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WTO Report on US Action Against China Shows Necessity for Reform

September 15, 2020

Washington, DC – U.S. Trade Representative (USTR) Robert Lighthizer today criticized a World Trade Organization (WTO) panel report that stated that actions taken by the U.S. to combat China’s widespread and damaging theft of American technology and intellectual property were inconsistent with WTO rules.  

“This panel report confirms what the Trump Administration has been saying for four years:  The WTO is completely inadequate to stop China’s harmful technology practices,” said Ambassador Lighthizer.  “Although the panel did not dispute the extensive evidence submitted by the United States of intellectual property theft by China, its decision shows that the WTO provides no remedy for such misconduct.  The United States must be allowed to defend itself against unfair trade practices, and the Trump Administration will not let China use the WTO to take advantage of American workers, businesses, farmers, and ranchers.  It is important to note that this report has no effect on the historic Phase One Agreement between the United States and China, which includes new, enforceable commitments by China to prevent the theft of American technology.” 

USTR issued a Section 301 report in 2018 documenting how China had engaged in unfair forced technology transfer practices, such as exploiting its foreign ownership and administrative requirements to extort U.S. intellectual property rights or supporting commercial cyber theft from U.S. entities.  The report cited hundreds of sources and thousands of pieces of evidence, including reports from governments, firms, business associations, think tanks and researchers, and others.  These unfair trade practices and other actions by China have cost U.S. innovators, workers, and businesses billions of dollars every year.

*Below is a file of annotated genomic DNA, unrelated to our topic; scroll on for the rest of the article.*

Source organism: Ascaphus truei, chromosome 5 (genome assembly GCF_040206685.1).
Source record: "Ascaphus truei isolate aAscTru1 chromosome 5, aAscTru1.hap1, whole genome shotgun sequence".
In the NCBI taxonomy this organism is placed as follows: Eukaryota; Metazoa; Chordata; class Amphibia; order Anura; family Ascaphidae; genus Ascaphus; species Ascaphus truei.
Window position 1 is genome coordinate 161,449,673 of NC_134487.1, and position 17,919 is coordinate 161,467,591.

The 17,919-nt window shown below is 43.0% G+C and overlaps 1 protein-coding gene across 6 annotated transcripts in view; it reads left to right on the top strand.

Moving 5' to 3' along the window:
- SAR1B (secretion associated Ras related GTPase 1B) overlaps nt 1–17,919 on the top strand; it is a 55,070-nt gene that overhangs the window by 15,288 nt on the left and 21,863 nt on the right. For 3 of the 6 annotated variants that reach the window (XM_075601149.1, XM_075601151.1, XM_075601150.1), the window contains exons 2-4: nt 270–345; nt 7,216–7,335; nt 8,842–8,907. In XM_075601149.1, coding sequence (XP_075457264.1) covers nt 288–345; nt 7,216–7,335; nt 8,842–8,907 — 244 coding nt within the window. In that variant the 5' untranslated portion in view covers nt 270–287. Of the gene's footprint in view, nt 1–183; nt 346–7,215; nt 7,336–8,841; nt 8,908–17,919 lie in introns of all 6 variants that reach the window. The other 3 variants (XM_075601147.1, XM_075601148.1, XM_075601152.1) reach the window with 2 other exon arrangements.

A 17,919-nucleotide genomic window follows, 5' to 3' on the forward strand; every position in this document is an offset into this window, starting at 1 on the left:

The actions USTR took in response to these practices led earlier this year to the historic Economic and Trade Agreement Between the United States of America and the People’s Republic of China (the “Phase One” Agreement). 

Background:  China initiated this WTO dispute - United States-Tariff Measures on Certain Goods from China (DS543) – in April 2018, and subsequently amended its request for consultations.  In January 2019, the WTO established a panel at China’s request.  The dispute covers two of the trade actions in the Section 301 investigation of China’s Acts, Policies, and Practices Related to Technology Transfer, Intellectual Property, and Innovation:  the $34 billion trade action announced in June 2018, and the $200 billion trade action announced in September 2018.  

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